A photograph of a Lemur catta skull illustrating the osteometric points used to calculate the nine cranial measurements associated with nectivory in mammals. Coronoid process height (CPH): basal point on the angular process to the apex of the coronoid process. Palate width at M1 (MPW): the distance between the lateralmost point on the left M1 alveolus and the corresponding point on the right side. Minimum skull width at temporal fossa (MSW): breadth of cranium directly posterior to the postorbital bars. Bizygomatic width (BiZ): the greatest distance between the outer margins of the zygomatic arches, the distance between zygion points. Maximum tooth row length (MTR): the distance from the posterior edge of M3 to the anterior edge of the lower canine. Dentary depth at M3 (DD): the vertical distance from inferior margin of the mandible to the ectomolare of M3. Total dentary length (TDL): the distance from the posterior edge of the gonion to the alveolare (infradentale superius). Total palate length (TPL): the distance between staphylion and prosthion, which is sometimes called medial palatal length. Total skull length (TSL): the distance between akrokranion and prosthion. Akrokranion is the most aboral (nuchal) point on the vertex of the cranium. Two measurements not shown in this image are M1 length and width. Together these measurements were used to derive a crude measure of molar area.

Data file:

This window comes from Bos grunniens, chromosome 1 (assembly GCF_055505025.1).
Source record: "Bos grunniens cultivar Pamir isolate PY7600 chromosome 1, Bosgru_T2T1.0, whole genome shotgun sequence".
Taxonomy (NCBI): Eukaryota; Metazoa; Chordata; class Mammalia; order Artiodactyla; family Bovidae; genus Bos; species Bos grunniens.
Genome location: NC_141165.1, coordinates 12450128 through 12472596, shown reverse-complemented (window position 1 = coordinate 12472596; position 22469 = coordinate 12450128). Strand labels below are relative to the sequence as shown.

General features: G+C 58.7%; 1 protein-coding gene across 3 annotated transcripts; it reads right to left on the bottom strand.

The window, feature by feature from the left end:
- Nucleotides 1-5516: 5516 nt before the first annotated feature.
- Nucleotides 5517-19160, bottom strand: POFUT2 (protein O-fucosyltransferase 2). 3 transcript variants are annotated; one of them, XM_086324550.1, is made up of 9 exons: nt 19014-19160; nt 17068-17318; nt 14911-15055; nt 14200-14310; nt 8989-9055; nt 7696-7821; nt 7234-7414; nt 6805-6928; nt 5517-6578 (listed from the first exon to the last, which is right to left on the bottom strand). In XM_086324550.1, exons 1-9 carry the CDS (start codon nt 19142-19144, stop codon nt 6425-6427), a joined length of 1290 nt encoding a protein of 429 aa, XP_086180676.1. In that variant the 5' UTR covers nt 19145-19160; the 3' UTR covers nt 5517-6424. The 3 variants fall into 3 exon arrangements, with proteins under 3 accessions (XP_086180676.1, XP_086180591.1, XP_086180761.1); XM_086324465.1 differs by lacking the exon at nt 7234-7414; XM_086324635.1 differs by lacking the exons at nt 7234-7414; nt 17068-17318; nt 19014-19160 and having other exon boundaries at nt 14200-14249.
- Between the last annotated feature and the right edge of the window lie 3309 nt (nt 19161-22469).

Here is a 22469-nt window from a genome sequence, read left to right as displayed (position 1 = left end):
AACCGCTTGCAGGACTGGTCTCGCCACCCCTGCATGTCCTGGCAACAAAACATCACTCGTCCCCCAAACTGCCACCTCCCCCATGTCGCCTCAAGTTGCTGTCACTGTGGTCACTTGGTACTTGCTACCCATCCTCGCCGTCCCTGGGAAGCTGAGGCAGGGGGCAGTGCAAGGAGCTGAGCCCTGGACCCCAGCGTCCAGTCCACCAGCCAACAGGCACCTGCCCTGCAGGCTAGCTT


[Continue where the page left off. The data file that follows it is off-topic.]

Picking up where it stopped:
Figure 2
Figure 2
Phylogenetic branching sequence used for the taxa in this study.
Figure 3
Figure 3
Box-and-whiskers plot illustrating differences among Malagasy strepsirrhines in total skull length (mm) of the three nectar-feeding groups (∗ < 0.05). (b) is a least squares regression of the natural log of total skull length versus the natural log of body mass (kg). This graph shows where the destructive nectar feeders (black circles), nondestructive nectar feeders (red asterisk), and nectar feeders of unknown destructiveness (black question makers) are located. This graph also includes 95% confidence bands (CI) for the slope.
Figure 4
Figure 4